• WANTED: Happy members who like to discuss audio and other topics related to our interest. Desire to learn and share knowledge of science required as is 20 years of participation in forums (not all true). There are daily reviews of audio hardware and expert members to help answer your questions. Click here to have your audio equipment measured for free!

How did software development become so hard (Windows)???

b7676

Member
Joined
Aug 27, 2021
Messages
30
Likes
16
On one board intel networking chips are strongly recommended to be avoided, and their wireless implementations are particularly hated. Especially when such better vendors are available.
 

storing

Active Member
Forum Donor
Joined
Aug 27, 2021
Messages
215
Likes
204
If you want a computer where you basically have to reinstall the OS every 2-3 years to correct inevitable config drift due to its use of a centralized, uncorrectable binary-format config registry/state store, get Windows.

I always wonder how this happens exactly (apart from obvious bogus downloads containing malware), any insight? Anyway I have seen way more machines which do not have this problem and run ok after 10 years.
 

Berwhale

Major Contributor
Forum Donor
Joined
Aug 29, 2019
Messages
2,496
Likes
2,982
Location
UK
I always wonder how this happens exactly (apart from obvious bogus downloads containing malware), any insight? Anyway I have seen way more machines which do not have this problem and run ok after 10 years.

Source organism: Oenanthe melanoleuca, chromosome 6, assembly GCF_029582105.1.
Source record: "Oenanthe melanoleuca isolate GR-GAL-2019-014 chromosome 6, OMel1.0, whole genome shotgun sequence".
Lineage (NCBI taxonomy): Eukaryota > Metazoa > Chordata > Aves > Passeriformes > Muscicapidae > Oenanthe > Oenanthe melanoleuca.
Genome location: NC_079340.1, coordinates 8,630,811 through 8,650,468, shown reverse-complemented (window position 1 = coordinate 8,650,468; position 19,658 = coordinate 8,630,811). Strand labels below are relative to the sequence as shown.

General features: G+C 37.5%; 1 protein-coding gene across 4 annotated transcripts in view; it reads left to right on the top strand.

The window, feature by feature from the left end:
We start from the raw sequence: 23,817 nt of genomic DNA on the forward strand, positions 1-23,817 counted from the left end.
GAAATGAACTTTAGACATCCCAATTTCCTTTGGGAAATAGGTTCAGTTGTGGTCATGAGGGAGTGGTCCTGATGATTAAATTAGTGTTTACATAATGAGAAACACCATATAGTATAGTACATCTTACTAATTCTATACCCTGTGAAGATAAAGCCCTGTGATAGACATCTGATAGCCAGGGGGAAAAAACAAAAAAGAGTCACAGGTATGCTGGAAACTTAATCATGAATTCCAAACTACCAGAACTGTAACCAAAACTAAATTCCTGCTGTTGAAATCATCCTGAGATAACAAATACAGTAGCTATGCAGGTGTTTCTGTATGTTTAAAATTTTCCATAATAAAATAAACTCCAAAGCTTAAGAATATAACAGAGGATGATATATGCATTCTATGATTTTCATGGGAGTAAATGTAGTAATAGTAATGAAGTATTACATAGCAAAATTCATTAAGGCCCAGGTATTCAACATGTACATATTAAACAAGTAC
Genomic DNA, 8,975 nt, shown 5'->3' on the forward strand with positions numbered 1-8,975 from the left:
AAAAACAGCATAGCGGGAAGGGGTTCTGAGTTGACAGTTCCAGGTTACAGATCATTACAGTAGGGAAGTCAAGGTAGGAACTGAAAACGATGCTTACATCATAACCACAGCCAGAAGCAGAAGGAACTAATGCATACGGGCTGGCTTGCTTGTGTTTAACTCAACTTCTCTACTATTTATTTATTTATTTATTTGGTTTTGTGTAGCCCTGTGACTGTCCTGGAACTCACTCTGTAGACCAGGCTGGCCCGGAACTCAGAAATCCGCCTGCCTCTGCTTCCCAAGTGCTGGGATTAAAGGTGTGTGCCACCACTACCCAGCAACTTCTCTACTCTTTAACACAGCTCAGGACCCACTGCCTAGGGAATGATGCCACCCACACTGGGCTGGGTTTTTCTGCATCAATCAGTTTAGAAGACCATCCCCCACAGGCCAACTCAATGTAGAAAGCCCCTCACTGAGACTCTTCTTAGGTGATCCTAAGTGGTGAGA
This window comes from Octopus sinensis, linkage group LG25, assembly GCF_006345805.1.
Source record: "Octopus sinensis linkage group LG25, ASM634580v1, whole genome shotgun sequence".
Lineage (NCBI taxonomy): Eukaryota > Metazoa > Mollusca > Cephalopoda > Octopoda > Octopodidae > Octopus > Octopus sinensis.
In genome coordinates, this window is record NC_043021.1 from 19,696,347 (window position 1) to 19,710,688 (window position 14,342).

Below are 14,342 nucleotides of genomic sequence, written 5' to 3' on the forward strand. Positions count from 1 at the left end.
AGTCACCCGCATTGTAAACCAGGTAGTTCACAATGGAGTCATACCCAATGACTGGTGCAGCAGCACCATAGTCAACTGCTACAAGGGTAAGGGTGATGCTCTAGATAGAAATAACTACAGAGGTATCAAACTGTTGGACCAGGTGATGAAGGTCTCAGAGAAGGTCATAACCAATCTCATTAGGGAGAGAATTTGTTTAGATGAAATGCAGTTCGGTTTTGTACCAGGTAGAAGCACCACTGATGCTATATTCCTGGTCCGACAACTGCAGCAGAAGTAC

One theory is that programs don't uninstall fully and leave registry entries, DLLs and other dependencies lying around and this slows the system down. However, I don't really buy this, i've been running this PC for over 4 years with beta versions of Windows 10 & 11 and hundreds of installs, upgrades and uninstalls over this period.
 

Berwhale

Major Contributor
Forum Donor
Joined
Aug 29, 2019
Messages
2,496
Likes
2,982
Location
UK
I remember those well--took up a whole shelf on my bookcase in my cubicle. But even they only taught you how to program against the Mac Toolbox, not directly at the OS level. In 1999 I actually was told by a project manager in Adobe during a hiring interview that it was impossible to bypass the Toolbox, and that I did not know what I was talking about when I said that I routinely did so in order to support old, slow, Macs with software used by high schools. After about 5 minutes of trying to convince him otherwise after I picked my jaw up off the floor, I basically called him an idiot, then went down the hall to his boss and told him the guy was an idiot and that he was lucky I didn't punch him out for calling me a liar. Needless to say, I did not get nor did I want the job. 2 months later I was offered a senior developer role through a contracting agency for Adobe that would have put me at the same level he was, at almost double the salary of the position I'd interviewed for. I still turned it down, although I did consider how much fun it would be to rub it in. No wonder their software is so damn bloated.